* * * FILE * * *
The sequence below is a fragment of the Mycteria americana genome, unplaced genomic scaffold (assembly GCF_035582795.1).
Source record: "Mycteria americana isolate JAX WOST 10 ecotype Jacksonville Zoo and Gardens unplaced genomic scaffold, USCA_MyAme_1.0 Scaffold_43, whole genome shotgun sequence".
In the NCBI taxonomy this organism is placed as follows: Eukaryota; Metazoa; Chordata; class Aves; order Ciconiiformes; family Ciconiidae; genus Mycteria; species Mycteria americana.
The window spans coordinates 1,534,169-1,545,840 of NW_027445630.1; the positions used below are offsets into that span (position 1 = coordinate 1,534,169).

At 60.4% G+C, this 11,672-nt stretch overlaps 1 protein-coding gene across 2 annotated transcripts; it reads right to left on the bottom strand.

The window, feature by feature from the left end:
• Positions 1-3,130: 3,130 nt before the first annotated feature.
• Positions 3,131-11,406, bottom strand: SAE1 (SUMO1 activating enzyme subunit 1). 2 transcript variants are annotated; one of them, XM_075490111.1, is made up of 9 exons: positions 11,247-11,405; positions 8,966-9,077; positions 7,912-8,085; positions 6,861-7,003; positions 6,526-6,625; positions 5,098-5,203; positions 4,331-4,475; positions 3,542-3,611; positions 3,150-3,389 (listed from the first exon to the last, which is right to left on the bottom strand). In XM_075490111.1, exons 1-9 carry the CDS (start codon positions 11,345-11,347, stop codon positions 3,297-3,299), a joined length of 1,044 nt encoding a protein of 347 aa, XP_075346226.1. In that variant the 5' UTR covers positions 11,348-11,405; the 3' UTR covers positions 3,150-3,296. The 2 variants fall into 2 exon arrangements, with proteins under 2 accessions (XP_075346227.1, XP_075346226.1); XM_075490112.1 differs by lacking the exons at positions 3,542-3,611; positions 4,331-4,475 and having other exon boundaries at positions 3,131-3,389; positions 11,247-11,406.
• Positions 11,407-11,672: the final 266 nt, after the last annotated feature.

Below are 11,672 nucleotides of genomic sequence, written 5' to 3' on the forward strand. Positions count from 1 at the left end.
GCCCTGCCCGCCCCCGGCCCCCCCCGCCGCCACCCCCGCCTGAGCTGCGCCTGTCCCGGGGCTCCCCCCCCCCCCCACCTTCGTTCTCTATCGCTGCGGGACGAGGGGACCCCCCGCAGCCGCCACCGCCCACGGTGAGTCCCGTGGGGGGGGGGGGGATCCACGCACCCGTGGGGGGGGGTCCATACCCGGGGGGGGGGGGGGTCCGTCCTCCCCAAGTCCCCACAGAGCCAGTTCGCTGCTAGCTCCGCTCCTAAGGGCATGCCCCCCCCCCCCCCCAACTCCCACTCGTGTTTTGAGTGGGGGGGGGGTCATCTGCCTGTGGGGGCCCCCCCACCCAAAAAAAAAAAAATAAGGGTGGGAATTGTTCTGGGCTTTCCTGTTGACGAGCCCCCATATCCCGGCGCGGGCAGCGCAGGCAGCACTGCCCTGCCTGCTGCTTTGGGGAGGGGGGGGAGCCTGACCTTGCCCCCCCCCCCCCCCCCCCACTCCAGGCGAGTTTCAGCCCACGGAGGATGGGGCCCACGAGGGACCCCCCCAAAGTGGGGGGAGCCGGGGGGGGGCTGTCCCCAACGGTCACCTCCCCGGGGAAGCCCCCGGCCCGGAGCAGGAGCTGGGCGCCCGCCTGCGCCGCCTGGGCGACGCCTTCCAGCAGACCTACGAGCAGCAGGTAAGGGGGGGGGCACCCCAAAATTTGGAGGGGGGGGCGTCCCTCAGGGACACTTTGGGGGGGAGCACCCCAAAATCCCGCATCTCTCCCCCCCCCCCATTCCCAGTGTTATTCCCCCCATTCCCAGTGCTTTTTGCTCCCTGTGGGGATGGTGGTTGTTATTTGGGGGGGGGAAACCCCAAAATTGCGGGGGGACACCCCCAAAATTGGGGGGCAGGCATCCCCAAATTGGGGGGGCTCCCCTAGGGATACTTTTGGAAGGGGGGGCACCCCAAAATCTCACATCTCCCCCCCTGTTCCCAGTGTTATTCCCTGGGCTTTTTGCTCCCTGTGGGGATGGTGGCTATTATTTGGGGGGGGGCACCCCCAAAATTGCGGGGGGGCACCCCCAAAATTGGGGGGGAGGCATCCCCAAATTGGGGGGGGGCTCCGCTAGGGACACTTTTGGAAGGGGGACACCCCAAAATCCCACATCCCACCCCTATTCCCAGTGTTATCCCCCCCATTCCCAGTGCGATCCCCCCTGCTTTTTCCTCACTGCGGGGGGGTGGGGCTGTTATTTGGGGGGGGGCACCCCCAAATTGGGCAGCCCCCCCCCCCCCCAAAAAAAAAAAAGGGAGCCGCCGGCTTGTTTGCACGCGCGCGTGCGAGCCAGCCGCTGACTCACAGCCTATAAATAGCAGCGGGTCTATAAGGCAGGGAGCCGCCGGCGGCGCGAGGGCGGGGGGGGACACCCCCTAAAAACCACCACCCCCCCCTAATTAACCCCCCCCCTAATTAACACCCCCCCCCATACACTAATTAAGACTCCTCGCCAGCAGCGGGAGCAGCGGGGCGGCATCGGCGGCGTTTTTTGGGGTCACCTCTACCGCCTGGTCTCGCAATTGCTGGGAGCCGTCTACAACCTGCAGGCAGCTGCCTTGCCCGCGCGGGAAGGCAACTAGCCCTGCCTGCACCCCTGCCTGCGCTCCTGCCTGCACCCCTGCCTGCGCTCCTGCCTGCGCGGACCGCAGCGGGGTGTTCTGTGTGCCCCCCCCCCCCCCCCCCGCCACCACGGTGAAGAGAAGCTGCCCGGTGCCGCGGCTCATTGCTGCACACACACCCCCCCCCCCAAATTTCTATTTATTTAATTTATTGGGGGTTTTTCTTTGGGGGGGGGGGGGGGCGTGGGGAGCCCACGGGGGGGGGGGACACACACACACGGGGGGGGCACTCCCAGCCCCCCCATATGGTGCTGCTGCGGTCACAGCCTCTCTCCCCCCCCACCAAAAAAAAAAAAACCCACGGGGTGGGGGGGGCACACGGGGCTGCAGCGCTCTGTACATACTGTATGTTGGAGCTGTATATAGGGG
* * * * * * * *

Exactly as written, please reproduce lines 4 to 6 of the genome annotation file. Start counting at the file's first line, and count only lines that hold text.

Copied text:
The window spans coordinates 1,534,169-1,545,840 of NW_027445630.1; the positions used below are offsets into that span (position 1 = coordinate 1,534,169).

At 60.4% G+C, this 11,672-nt stretch overlaps 1 protein-coding gene across 2 annotated transcripts; it reads right to left on the bottom strand.

The window, feature by feature from the left end: